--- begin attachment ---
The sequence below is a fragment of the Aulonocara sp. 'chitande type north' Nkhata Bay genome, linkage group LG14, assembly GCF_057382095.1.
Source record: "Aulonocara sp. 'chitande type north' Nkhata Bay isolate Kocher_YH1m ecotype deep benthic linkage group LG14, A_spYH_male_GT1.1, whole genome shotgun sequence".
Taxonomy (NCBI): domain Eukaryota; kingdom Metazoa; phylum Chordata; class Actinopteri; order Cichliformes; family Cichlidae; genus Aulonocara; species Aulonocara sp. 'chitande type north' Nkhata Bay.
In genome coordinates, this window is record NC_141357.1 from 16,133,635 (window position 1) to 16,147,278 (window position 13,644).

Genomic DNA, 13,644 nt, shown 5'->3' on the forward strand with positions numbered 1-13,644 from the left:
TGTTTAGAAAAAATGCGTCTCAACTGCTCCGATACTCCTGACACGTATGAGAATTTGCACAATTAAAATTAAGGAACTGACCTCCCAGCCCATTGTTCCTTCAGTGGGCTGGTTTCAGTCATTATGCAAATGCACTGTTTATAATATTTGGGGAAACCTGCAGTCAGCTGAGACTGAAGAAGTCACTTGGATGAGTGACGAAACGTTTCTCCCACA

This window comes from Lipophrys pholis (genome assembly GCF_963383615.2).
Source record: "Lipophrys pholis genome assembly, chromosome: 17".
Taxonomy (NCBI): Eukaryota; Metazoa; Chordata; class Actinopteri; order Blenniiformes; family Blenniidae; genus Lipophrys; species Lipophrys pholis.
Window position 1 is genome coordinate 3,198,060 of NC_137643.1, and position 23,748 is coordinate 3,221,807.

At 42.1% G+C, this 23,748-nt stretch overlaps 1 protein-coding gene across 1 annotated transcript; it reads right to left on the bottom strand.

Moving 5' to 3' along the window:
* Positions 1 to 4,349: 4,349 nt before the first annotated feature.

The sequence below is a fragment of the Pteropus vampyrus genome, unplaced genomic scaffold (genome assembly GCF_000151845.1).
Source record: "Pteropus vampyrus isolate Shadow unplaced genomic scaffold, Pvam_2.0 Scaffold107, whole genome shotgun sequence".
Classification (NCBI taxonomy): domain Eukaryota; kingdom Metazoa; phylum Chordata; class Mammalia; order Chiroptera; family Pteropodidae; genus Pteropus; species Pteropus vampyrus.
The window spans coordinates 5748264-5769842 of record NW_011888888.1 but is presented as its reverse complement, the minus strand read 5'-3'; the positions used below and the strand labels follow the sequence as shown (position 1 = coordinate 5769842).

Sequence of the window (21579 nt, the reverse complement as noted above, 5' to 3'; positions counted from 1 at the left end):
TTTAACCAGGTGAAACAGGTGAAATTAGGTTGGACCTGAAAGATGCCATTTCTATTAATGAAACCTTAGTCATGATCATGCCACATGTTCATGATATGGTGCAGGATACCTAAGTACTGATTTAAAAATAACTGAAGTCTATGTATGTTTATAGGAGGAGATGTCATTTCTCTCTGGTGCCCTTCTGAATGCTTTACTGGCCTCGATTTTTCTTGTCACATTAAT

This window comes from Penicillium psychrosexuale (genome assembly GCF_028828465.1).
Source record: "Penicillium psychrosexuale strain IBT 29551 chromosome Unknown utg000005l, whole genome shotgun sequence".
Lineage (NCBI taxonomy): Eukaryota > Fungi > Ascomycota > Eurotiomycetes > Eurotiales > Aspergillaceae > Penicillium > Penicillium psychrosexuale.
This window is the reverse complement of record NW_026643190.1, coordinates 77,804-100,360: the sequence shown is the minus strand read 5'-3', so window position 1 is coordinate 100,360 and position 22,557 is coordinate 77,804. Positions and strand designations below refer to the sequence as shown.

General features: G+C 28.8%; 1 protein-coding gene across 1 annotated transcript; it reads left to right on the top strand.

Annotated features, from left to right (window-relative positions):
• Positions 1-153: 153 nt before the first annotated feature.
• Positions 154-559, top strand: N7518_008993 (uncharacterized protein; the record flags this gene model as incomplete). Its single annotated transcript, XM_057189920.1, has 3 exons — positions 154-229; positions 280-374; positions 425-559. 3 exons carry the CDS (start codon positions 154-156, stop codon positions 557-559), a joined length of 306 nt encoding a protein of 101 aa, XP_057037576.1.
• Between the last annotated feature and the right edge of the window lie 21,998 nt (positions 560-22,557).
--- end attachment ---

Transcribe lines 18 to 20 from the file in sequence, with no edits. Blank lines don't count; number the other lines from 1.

Sequence of the window (21579 nt, the reverse complement as noted above, 5' to 3'; positions counted from 1 at the left end):
TTTAACCAGGTGAAACAGGTGAAATTAGGTTGGACCTGAAAGATGCCATTTCTATTAATGAAACCTTAGTCATGATCATGCCACATGTTCATGATATGGTGCAGGATACCTAAGTACTGATTTAAAAATAACTGAAGTCTATGTATGTTTATAGGAGGAGATGTCATTTCTCTCTGGTGCCCTTCTGAATGCTTTACTGGCCTCGATTTTTCTTGTCACATTAAT

This window comes from Penicillium psychrosexuale (genome assembly GCF_028828465.1).